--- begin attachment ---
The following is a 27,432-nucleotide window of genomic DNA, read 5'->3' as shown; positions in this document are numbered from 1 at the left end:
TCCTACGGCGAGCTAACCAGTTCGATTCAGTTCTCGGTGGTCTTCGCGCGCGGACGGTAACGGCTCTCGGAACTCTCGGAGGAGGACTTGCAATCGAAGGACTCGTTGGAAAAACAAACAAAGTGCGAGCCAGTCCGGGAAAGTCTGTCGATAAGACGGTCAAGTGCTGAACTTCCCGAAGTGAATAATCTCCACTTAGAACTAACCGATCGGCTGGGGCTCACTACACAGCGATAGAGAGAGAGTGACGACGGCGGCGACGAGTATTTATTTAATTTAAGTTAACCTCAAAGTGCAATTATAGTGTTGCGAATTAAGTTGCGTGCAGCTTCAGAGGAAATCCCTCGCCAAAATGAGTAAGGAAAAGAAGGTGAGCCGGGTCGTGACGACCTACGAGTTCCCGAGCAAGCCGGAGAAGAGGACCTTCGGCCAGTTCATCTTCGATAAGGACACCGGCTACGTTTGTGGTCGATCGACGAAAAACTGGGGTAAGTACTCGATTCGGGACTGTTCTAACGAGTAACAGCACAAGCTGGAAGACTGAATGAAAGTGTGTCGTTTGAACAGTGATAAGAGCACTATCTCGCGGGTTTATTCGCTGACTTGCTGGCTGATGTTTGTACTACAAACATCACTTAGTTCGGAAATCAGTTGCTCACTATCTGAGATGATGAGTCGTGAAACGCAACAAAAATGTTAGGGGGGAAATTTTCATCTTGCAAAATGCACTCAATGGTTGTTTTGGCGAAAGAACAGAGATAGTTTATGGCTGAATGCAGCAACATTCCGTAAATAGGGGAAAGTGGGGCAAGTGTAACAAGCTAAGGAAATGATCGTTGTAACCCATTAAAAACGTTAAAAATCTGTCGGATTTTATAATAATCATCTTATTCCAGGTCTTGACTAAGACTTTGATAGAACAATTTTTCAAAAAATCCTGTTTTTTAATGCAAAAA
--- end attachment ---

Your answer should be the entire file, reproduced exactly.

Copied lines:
The following is a 27,432-nucleotide window of genomic DNA, read 5'->3' as shown; positions in this document are numbered from 1 at the left end:
TCCTACGGCGAGCTAACCAGTTCGATTCAGTTCTCGGTGGTCTTCGCGCGCGGACGGTAACGGCTCTCGGAACTCTCGGAGGAGGACTTGCAATCGAAGGACTCGTTGGAAAAACAAACAAAGTGCGAGCCAGTCCGGGAAAGTCTGTCGATAAGACGGTCAAGTGCTGAACTTCCCGAAGTGAATAATCTCCACTTAGAACTAACCGATCGGCTGGGGCTCACTACACAGCGATAGAGAGAGAGTGACGACGGCGGCGACGAGTATTTATTTAATTTAAGTTAACCTCAAAGTGCAATTATAGTGTTGCGAATTAAGTTGCGTGCAGCTTCAGAGGAAATCCCTCGCCAAAATGAGTAAGGAAAAGAAGGTGAGCCGGGTCGTGACGACCTACGAGTTCCCGAGCAAGCCGGAGAAGAGGACCTTCGGCCAGTTCATCTTCGATAAGGACACCGGCTACGTTTGTGGTCGATCGACGAAAAACTGGGGTAAGTACTCGATTCGGGACTGTTCTAACGAGTAACAGCACAAGCTGGAAGACTGAATGAAAGTGTGTCGTTTGAACAGTGATAAGAGCACTATCTCGCGGGTTTATTCGCTGACTTGCTGGCTGATGTTTGTACTACAAACATCACTTAGTTCGGAAATCAGTTGCTCACTATCTGAGATGATGAGTCGTGAAACGCAACAAAAATGTTAGGGGGGAAATTTTCATCTTGCAAAATGCACTCAATGGTTGTTTTGGCGAAAGAACAGAGATAGTTTATGGCTGAATGCAGCAACATTCCGTAAATAGGGGAAAGTGGGGCAAGTGTAACAAGCTAAGGAAATGATCGTTGTAACCCATTAAAAACGTTAAAAATCTGTCGGATTTTATAATAATCATCTTATTCCAGGTCTTGACTAAGACTTTGATAGAACAATTTTTCAAAAAATCCTGTTTTTTAATGCAAAAA